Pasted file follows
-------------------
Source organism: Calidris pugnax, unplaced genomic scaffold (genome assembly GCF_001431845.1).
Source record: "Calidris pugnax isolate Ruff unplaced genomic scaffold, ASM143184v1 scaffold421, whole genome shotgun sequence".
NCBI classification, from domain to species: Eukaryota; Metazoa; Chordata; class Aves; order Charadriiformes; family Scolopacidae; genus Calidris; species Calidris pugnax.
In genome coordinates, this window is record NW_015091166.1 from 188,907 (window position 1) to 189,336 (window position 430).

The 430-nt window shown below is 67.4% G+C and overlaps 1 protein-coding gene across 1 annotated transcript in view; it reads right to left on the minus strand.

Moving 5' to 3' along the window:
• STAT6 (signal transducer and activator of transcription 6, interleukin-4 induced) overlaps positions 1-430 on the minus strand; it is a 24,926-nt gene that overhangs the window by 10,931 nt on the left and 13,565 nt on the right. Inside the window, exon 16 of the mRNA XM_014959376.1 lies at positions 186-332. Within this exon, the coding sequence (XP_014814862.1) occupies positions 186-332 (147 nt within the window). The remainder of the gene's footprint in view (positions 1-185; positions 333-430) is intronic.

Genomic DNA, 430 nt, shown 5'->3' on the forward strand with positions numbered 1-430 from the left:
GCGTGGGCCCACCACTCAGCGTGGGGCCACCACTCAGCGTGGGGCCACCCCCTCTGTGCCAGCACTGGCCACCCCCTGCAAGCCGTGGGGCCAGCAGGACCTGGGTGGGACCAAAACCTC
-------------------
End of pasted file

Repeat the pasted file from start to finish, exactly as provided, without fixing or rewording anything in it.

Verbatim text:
Source organism: Calidris pugnax, unplaced genomic scaffold (genome assembly GCF_001431845.1).
Source record: "Calidris pugnax isolate Ruff unplaced genomic scaffold, ASM143184v1 scaffold421, whole genome shotgun sequence".
NCBI classification, from domain to species: Eukaryota; Metazoa; Chordata; class Aves; order Charadriiformes; family Scolopacidae; genus Calidris; species Calidris pugnax.
In genome coordinates, this window is record NW_015091166.1 from 188,907 (window position 1) to 189,336 (window position 430).

The 430-nt window shown below is 67.4% G+C and overlaps 1 protein-coding gene across 1 annotated transcript in view; it reads right to left on the minus strand.

Moving 5' to 3' along the window:
• STAT6 (signal transducer and activator of transcription 6, interleukin-4 induced) overlaps positions 1-430 on the minus strand; it is a 24,926-nt gene that overhangs the window by 10,931 nt on the left and 13,565 nt on the right. Inside the window, exon 16 of the mRNA XM_014959376.1 lies at positions 186-332. Within this exon, the coding sequence (XP_014814862.1) occupies positions 186-332 (147 nt within the window). The remainder of the gene's footprint in view (positions 1-185; positions 333-430) is intronic.

Genomic DNA, 430 nt, shown 5'->3' on the forward strand with positions numbered 1-430 from the left:
GCGTGGGCCCACCACTCAGCGTGGGGCCACCACTCAGCGTGGGGCCACCCCCTCTGTGCCAGCACTGGCCACCCCCTGCAAGCCGTGGGGCCAGCAGGACCTGGGTGGGACCAAAACCTC